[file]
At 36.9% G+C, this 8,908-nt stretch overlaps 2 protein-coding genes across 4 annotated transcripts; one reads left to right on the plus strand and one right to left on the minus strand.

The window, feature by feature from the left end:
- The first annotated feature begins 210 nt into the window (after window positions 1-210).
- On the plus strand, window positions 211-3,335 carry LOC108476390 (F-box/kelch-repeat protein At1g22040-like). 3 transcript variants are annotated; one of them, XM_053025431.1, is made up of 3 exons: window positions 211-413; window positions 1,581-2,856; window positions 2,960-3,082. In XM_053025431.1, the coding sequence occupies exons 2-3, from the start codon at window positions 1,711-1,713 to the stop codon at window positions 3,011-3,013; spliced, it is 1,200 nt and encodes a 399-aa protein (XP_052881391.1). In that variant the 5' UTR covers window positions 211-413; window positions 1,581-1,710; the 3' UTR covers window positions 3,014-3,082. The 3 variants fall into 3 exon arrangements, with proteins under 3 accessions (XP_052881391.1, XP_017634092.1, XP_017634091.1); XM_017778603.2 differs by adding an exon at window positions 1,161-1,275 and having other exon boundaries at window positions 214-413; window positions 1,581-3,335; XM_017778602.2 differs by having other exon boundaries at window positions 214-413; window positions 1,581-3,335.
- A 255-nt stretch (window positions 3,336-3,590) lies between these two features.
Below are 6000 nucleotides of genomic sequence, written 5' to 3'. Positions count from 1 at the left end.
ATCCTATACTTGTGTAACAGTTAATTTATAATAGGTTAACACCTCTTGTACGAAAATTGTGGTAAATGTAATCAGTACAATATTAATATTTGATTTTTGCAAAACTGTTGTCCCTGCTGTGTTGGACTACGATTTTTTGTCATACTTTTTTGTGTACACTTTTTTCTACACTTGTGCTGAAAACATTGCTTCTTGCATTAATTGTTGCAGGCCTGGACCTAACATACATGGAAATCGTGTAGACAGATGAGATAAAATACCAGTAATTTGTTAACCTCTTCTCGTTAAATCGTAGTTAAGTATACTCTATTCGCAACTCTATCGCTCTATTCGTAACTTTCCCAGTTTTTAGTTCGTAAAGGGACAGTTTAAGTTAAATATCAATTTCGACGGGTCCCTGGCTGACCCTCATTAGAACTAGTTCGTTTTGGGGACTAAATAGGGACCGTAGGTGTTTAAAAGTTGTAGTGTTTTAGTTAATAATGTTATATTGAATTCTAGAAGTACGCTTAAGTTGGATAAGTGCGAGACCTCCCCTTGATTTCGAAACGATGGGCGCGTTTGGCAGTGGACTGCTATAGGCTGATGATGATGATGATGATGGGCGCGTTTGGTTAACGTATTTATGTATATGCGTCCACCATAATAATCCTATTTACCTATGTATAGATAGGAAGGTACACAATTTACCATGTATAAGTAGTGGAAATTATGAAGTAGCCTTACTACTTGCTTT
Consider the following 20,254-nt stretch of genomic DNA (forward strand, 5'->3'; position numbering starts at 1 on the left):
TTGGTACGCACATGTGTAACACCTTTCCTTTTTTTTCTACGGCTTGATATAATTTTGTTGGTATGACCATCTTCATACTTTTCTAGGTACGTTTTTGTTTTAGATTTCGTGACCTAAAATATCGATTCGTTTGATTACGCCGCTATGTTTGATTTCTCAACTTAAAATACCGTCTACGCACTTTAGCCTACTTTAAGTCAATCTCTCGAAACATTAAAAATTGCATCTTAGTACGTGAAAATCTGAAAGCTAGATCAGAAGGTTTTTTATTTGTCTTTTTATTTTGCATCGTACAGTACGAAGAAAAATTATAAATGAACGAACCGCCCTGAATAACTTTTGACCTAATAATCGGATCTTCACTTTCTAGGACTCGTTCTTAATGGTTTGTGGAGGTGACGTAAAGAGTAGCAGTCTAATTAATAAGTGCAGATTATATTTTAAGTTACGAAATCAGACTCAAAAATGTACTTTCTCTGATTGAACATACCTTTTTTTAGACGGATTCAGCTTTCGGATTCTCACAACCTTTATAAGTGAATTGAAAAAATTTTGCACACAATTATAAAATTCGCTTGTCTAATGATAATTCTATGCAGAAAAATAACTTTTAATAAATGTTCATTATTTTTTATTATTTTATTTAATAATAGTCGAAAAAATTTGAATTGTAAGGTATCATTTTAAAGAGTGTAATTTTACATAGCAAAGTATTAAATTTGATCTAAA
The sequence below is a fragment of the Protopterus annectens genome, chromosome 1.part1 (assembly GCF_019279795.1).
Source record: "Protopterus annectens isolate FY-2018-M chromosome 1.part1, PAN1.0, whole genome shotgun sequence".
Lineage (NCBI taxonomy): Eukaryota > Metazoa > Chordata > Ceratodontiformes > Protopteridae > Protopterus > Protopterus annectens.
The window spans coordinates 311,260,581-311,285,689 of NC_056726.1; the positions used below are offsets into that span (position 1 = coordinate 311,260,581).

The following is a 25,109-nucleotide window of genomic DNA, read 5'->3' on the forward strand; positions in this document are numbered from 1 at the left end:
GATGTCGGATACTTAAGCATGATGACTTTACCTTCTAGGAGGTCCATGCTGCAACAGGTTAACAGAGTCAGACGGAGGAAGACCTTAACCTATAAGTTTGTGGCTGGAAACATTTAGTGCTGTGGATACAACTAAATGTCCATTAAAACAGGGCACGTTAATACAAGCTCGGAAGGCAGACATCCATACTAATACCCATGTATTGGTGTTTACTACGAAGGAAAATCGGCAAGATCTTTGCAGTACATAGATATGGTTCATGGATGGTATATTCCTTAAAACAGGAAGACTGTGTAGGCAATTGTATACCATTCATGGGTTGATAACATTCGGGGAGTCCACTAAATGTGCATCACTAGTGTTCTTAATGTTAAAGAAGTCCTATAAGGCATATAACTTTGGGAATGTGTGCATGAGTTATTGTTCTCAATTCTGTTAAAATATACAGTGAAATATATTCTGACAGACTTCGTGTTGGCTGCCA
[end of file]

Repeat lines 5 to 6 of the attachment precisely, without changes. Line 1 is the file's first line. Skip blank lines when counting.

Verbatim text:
- A 255-nt stretch (window positions 3,336-3,590) lies between these two features.
Below are 6000 nucleotides of genomic sequence, written 5' to 3'. Positions count from 1 at the left end.